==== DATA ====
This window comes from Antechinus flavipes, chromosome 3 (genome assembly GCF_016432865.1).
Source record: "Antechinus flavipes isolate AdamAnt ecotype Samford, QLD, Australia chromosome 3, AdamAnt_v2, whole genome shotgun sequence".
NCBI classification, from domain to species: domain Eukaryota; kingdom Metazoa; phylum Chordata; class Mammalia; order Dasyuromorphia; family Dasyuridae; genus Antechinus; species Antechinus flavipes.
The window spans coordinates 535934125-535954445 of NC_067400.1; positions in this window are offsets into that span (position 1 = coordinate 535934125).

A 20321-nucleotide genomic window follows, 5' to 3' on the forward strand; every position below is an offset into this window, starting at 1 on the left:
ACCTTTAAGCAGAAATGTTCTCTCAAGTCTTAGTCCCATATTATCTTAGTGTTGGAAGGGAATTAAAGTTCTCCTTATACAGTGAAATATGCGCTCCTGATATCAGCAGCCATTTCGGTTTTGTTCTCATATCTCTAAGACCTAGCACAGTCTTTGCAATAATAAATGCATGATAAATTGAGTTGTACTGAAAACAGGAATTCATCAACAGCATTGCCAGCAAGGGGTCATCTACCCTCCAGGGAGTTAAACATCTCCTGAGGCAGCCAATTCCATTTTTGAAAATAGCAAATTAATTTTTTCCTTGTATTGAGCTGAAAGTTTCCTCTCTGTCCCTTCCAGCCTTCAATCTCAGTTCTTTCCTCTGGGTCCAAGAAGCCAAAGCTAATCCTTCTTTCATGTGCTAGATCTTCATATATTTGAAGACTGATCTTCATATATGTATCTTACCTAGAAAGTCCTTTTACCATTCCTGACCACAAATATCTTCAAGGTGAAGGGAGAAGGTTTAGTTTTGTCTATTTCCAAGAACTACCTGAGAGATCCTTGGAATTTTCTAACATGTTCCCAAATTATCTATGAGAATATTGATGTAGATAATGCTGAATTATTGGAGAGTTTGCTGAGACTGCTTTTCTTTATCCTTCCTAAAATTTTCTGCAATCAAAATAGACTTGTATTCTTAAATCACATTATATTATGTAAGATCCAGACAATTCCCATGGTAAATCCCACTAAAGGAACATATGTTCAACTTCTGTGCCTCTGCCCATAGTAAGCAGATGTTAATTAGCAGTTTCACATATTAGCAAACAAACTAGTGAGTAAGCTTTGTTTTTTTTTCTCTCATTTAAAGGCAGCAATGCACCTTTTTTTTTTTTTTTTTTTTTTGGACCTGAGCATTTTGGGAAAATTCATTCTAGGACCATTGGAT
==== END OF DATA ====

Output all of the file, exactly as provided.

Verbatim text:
This window comes from Antechinus flavipes, chromosome 3 (genome assembly GCF_016432865.1).
Source record: "Antechinus flavipes isolate AdamAnt ecotype Samford, QLD, Australia chromosome 3, AdamAnt_v2, whole genome shotgun sequence".
NCBI classification, from domain to species: domain Eukaryota; kingdom Metazoa; phylum Chordata; class Mammalia; order Dasyuromorphia; family Dasyuridae; genus Antechinus; species Antechinus flavipes.
The window spans coordinates 535934125-535954445 of NC_067400.1; positions in this window are offsets into that span (position 1 = coordinate 535934125).

A 20321-nucleotide genomic window follows, 5' to 3' on the forward strand; every position below is an offset into this window, starting at 1 on the left:
ACCTTTAAGCAGAAATGTTCTCTCAAGTCTTAGTCCCATATTATCTTAGTGTTGGAAGGGAATTAAAGTTCTCCTTATACAGTGAAATATGCGCTCCTGATATCAGCAGCCATTTCGGTTTTGTTCTCATATCTCTAAGACCTAGCACAGTCTTTGCAATAATAAATGCATGATAAATTGAGTTGTACTGAAAACAGGAATTCATCAACAGCATTGCCAGCAAGGGGTCATCTACCCTCCAGGGAGTTAAACATCTCCTGAGGCAGCCAATTCCATTTTTGAAAATAGCAAATTAATTTTTTCCTTGTATTGAGCTGAAAGTTTCCTCTCTGTCCCTTCCAGCCTTCAATCTCAGTTCTTTCCTCTGGGTCCAAGAAGCCAAAGCTAATCCTTCTTTCATGTGCTAGATCTTCATATATTTGAAGACTGATCTTCATATATGTATCTTACCTAGAAAGTCCTTTTACCATTCCTGACCACAAATATCTTCAAGGTGAAGGGAGAAGGTTTAGTTTTGTCTATTTCCAAGAACTACCTGAGAGATCCTTGGAATTTTCTAACATGTTCCCAAATTATCTATGAGAATATTGATGTAGATAATGCTGAATTATTGGAGAGTTTGCTGAGACTGCTTTTCTTTATCCTTCCTAAAATTTTCTGCAATCAAAATAGACTTGTATTCTTAAATCACATTATATTATGTAAGATCCAGACAATTCCCATGGTAAATCCCACTAAAGGAACATATGTTCAACTTCTGTGCCTCTGCCCATAGTAAGCAGATGTTAATTAGCAGTTTCACATATTAGCAAACAAACTAGTGAGTAAGCTTTGTTTTTTTTTCTCTCATTTAAAGGCAGCAATGCACCTTTTTTTTTTTTTTTTTTTTTTGGACCTGAGCATTTTGGGAAAATTCATTCTAGGACCATTGGAT